Although this idea is also shared by radical Maoist groups today which view the current CCP as “impure” or a sellout of the ideals of Mao, it should be noted that most Communists — including the CPRF and the Communist Party of Ukraine — do not hold such hostile views against the CCP.
High-ranking KGB defector Anatoly Golitsyn, in his book New Lies for Old, exposed the Sino-Soviet split, during the Cold War, as nothing more than a Soviet strategy designed to deceive the West.
Today any traces of a Sino-Soviet or Sino-Russo "split" are completely nonexistent, as both counties are leading members of the Shanghai Cooperation Organization and hold annual joint military drills.
Proving how much of a radical hardliner he is, Tyulkin even took swipes at the CPRF, under the leadership of Gennady Zyuganov, attacking its true commitment to Communism by declaring the following points against it:
•Declaration of the exhaustion of the limit on the revolution;
•Rejection of the dictatorship of the proletariat and the organization of the class struggle;
•Attempt to pass a parliamentary democracy;
•Commitment to the model of market socialism;
•Support of the Orthodox Church and its allegedly positive role in the development of spirituality, society, and so on.
Tyulkin designated his party — the RCWP-RPC — as the true Communist party established against the “reformist” policies of Gorbachev, which currently possesses a record of taking part in “all the major strikes of modern Russia,” naming the following examples:
•At the Vyborg Pulp and Paper Mill, where [for] the first time in modern history ... Russia fired workers (1998);
•In the fight [of] dockers [at] St. Petersburg sea port;
•A strike against the trade union of air traffic controllers;
•In all industrial action workers at Ford Motors
Taking advantage of his international audience, Tyulkin seized the opportunity to announce the formation of the Russian Joint Labor Front, which its charter describes as “a voluntary association, established on a voluntary basis by citizens of the Russian Federation, united by common political beliefs for the implementation of policy and statutory objectives of ROT FRONT.”
The objective of the Russian Joint Labor Front is to serve as a united left-wing political front for Communists to reclaim control of the Russian government in future elections; however the initiative has yet to win the full support of the CPRF, which remains the second largest party in the Duma, second only to Putin's "centrist" United Russia Party.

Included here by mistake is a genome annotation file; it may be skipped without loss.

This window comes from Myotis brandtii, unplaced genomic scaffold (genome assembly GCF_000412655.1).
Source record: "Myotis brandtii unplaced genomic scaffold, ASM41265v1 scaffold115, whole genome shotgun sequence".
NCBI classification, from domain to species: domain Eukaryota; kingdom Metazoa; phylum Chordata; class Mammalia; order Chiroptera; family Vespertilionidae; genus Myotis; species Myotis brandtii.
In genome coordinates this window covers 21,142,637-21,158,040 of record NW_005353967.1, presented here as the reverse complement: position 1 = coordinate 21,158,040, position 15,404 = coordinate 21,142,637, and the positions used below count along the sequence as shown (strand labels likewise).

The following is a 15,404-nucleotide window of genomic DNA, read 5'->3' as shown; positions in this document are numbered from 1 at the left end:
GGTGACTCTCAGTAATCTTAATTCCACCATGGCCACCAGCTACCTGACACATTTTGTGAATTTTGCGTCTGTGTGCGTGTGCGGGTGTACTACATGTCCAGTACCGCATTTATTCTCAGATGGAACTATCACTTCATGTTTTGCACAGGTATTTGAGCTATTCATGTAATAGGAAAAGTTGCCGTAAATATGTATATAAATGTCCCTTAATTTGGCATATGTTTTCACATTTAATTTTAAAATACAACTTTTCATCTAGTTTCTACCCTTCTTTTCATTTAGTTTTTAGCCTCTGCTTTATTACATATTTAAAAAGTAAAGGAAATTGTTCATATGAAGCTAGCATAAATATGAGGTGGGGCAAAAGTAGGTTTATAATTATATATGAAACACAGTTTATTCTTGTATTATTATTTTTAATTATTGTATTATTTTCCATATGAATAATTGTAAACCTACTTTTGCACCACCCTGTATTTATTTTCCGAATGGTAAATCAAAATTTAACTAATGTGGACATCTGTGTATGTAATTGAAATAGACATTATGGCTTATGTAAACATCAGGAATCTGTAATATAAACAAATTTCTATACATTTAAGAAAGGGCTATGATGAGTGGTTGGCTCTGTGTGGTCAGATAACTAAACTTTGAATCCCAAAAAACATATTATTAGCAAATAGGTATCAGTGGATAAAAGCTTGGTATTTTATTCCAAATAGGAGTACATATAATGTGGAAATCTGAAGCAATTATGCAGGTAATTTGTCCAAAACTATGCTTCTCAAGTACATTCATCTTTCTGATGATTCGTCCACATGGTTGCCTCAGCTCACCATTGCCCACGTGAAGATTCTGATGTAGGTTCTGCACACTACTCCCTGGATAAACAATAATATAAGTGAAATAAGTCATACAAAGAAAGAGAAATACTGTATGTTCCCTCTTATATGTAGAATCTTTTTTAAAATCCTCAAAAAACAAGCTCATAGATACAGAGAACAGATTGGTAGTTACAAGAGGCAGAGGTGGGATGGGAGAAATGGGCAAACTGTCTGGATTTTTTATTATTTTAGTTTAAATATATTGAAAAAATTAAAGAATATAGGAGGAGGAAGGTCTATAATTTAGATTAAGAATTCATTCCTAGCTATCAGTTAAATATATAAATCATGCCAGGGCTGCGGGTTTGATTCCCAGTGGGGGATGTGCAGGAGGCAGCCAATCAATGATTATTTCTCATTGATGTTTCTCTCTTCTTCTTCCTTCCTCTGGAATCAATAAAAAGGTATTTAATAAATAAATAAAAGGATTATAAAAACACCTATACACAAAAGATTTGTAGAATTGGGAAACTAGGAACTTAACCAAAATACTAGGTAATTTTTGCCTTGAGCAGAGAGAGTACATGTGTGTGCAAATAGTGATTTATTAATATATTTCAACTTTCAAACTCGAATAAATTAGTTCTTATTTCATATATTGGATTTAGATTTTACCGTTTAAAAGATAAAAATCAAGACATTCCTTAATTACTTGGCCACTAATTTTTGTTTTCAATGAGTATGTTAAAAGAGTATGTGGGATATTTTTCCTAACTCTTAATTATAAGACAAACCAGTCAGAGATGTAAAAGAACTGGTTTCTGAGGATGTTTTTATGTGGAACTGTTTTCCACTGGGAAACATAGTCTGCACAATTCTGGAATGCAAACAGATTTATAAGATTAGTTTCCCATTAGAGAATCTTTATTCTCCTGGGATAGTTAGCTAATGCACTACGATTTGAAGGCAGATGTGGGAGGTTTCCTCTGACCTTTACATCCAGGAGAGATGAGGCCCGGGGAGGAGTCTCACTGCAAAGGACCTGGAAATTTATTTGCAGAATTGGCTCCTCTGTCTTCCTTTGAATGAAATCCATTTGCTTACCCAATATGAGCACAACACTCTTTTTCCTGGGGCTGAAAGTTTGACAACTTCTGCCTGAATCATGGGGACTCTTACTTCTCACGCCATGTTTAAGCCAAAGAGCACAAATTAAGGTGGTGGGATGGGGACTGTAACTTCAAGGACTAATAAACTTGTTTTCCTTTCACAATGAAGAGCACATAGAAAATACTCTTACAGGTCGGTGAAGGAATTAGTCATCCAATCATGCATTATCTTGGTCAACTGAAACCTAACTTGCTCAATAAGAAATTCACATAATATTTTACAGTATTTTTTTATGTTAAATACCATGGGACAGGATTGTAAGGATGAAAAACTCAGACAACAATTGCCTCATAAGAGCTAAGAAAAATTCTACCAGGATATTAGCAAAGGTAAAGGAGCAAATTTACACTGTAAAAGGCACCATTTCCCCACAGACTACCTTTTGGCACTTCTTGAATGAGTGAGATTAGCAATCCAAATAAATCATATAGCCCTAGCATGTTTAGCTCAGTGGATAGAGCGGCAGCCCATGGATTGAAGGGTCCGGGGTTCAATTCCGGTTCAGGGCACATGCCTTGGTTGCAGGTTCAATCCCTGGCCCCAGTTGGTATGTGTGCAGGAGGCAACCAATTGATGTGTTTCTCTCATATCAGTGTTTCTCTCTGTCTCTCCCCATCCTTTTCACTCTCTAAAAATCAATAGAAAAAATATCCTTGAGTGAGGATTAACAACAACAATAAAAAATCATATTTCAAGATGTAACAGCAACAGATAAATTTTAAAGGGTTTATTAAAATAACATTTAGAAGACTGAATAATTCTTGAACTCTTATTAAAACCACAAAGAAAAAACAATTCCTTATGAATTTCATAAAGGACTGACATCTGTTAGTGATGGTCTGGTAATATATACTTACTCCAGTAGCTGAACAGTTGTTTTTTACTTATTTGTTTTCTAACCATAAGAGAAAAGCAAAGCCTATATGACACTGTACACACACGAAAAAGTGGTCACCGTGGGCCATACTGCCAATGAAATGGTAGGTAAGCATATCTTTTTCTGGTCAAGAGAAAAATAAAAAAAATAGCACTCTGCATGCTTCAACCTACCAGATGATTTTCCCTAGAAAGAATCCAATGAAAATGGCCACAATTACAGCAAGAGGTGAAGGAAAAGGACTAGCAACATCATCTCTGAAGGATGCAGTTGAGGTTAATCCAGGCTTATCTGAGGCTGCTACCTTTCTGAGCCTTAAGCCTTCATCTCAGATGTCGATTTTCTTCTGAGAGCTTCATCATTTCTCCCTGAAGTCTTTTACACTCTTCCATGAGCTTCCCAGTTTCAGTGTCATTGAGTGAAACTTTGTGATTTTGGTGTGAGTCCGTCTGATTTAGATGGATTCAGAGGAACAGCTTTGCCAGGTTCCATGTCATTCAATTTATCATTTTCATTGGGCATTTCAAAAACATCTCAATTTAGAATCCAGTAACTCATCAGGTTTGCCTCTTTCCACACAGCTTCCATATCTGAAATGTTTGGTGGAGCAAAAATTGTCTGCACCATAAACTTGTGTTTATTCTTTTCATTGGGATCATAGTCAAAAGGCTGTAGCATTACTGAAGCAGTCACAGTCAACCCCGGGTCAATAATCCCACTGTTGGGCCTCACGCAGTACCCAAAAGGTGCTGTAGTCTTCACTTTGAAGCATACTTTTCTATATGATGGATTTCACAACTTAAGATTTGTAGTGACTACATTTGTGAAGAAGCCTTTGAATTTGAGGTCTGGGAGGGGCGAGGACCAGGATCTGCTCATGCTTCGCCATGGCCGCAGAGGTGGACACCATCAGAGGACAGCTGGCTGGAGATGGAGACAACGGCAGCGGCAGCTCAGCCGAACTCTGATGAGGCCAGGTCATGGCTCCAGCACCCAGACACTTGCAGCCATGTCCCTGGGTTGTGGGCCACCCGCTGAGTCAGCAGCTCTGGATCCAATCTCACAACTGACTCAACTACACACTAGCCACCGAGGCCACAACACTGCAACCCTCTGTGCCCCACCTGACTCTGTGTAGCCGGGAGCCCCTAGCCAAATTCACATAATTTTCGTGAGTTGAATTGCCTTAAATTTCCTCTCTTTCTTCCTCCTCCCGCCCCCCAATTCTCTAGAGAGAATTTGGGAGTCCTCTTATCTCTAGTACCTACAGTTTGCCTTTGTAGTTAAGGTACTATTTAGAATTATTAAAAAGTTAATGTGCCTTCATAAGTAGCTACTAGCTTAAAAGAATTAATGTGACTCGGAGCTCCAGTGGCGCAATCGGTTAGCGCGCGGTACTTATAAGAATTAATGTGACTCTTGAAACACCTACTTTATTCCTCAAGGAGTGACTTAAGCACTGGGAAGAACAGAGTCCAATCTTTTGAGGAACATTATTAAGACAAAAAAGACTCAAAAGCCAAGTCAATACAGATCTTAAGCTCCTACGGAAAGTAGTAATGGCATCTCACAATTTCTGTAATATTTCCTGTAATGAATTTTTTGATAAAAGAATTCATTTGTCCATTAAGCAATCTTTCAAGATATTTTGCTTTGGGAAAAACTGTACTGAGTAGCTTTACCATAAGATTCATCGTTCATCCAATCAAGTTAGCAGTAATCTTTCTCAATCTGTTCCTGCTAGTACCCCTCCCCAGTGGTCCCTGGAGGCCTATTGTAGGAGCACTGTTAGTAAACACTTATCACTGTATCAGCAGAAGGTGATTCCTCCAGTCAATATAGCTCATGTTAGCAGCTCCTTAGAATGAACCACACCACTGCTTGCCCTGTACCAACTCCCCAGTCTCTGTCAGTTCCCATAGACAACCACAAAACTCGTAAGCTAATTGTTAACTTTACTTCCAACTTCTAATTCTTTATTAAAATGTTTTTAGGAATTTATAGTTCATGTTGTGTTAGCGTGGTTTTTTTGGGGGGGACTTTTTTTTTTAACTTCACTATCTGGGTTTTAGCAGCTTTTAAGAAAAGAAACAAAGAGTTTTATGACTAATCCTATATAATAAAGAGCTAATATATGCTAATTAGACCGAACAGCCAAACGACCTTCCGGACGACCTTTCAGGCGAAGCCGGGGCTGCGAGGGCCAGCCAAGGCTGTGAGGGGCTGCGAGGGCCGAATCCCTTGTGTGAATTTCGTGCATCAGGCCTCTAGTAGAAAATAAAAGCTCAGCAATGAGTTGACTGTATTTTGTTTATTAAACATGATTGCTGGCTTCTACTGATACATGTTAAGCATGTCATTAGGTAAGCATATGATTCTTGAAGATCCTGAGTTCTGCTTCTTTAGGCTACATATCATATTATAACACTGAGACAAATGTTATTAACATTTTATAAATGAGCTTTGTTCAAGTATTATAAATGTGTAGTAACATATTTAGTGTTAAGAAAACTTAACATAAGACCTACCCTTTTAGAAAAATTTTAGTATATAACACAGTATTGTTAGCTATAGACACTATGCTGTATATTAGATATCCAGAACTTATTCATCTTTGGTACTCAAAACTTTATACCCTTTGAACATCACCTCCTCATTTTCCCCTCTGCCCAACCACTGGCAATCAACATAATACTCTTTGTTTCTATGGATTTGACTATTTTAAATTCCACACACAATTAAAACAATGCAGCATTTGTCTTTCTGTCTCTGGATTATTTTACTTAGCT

The importance of Tyulkin’s speech is that it reveals how radically far to the left Russia's Communists still are in Russia, going as far as labeling the CPRF “reformist” and accusing the CCP or collaborating with “U.S. imperialists.” The fact Tyulkin and the RCWP-RPC are allowed to participate in Russia's political process, when other dissidents, such as Vladimir Bukovsky, are frozen out, is a good indication that they are part of the Kremlin's controlled opposition. Tyulkin serves a number of important functions, the primary one being to make the current regime of Putin and Medvedev appear moderate and reformist, even as Putin's FSB/KGB minions return Russia day-by-day and ever more openly to the Stalinist Soviet model. The attacks by Communist Tyulkin on Putin serves to reinforce the false image that Russia's leaders have made a true "break with the past" and are no longer Communists pursuing Communist objectives.
Regardless of the internal differences that may be displayed by the CPRF and RCWP-RPC, even if one claims to be more Communist than the other, they are still Communists nevertheless and are thus more likely to work together for the same overall goals than helping their enemies, as is evident by Tyulkin’s participation as an official member of the CPRF in the Duma while still being the leader of the RCWP-RPC.
Tyulkin serves as a stern reminder that Communism remains alive and well in Russia today — marching openly under the Communist banner, as well as under the various "reform" labels.